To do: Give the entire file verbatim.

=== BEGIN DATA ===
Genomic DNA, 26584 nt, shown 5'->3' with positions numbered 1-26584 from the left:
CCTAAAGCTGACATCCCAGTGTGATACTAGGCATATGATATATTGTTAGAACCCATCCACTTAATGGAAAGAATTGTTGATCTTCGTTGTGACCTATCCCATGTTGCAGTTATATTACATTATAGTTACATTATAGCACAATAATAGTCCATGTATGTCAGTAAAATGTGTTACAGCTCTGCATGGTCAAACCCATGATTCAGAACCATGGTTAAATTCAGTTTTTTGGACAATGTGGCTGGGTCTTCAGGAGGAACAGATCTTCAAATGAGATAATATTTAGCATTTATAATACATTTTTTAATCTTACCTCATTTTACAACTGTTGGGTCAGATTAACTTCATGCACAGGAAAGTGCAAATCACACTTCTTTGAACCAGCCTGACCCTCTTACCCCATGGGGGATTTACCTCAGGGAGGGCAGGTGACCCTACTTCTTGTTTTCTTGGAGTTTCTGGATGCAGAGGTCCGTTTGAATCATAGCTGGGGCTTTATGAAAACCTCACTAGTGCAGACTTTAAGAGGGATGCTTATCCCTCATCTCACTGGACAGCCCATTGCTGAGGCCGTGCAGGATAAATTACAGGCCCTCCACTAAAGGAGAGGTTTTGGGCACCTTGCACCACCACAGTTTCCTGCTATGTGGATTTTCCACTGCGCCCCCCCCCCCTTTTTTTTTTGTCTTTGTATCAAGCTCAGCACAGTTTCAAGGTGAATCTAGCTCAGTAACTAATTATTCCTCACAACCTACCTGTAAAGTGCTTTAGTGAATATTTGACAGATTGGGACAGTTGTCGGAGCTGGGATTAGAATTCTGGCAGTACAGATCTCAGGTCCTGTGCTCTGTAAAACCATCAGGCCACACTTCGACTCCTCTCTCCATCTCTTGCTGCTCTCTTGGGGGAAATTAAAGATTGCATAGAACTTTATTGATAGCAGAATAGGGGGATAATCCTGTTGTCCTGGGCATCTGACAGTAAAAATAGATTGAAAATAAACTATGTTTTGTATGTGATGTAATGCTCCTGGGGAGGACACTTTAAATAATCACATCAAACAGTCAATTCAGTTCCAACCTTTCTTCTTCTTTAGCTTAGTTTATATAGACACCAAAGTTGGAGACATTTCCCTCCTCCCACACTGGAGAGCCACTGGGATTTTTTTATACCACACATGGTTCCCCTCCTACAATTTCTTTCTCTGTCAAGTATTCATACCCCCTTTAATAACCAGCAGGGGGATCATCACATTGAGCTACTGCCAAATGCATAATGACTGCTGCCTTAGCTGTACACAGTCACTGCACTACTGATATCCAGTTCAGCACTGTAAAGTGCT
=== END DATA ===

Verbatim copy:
Genomic DNA, 26584 nt, shown 5'->3' with positions numbered 1-26584 from the left:
CCTAAAGCTGACATCCCAGTGTGATACTAGGCATATGATATATTGTTAGAACCCATCCACTTAATGGAAAGAATTGTTGATCTTCGTTGTGACCTATCCCATGTTGCAGTTATATTACATTATAGTTACATTATAGCACAATAATAGTCCATGTATGTCAGTAAAATGTGTTACAGCTCTGCATGGTCAAACCCATGATTCAGAACCATGGTTAAATTCAGTTTTTTGGACAATGTGGCTGGGTCTTCAGGAGGAACAGATCTTCAAATGAGATAATATTTAGCATTTATAATACATTTTTTAATCTTACCTCATTTTACAACTGTTGGGTCAGATTAACTTCATGCACAGGAAAGTGCAAATCACACTTCTTTGAACCAGCCTGACCCTCTTACCCCATGGGGGATTTACCTCAGGGAGGGCAGGTGACCCTACTTCTTGTTTTCTTGGAGTTTCTGGATGCAGAGGTCCGTTTGAATCATAGCTGGGGCTTTATGAAAACCTCACTAGTGCAGACTTTAAGAGGGATGCTTATCCCTCATCTCACTGGACAGCCCATTGCTGAGGCCGTGCAGGATAAATTACAGGCCCTCCACTAAAGGAGAGGTTTTGGGCACCTTGCACCACCACAGTTTCCTGCTATGTGGATTTTCCACTGCGCCCCCCCCCCCTTTTTTTTTTGTCTTTGTATCAAGCTCAGCACAGTTTCAAGGTGAATCTAGCTCAGTAACTAATTATTCCTCACAACCTACCTGTAAAGTGCTTTAGTGAATATTTGACAGATTGGGACAGTTGTCGGAGCTGGGATTAGAATTCTGGCAGTACAGATCTCAGGTCCTGTGCTCTGTAAAACCATCAGGCCACACTTCGACTCCTCTCTCCATCTCTTGCTGCTCTCTTGGGGGAAATTAAAGATTGCATAGAACTTTATTGATAGCAGAATAGGGGGATAATCCTGTTGTCCTGGGCATCTGACAGTAAAAATAGATTGAAAATAAACTATGTTTTGTATGTGATGTAATGCTCCTGGGGAGGACACTTTAAATAATCACATCAAACAGTCAATTCAGTTCCAACCTTTCTTCTTCTTTAGCTTAGTTTATATAGACACCAAAGTTGGAGACATTTCCCTCCTCCCACACTGGAGAGCCACTGGGATTTTTTTATACCACACATGGTTCCCCTCCTACAATTTCTTTCTCTGTCAAGTATTCATACCCCCTTTAATAACCAGCAGGGGGATCATCACATTGAGCTACTGCCAAATGCATAATGACTGCTGCCTTAGCTGTACACAGTCACTGCACTACTGATATCCAGTTCAGCACTGTAAAGTGCT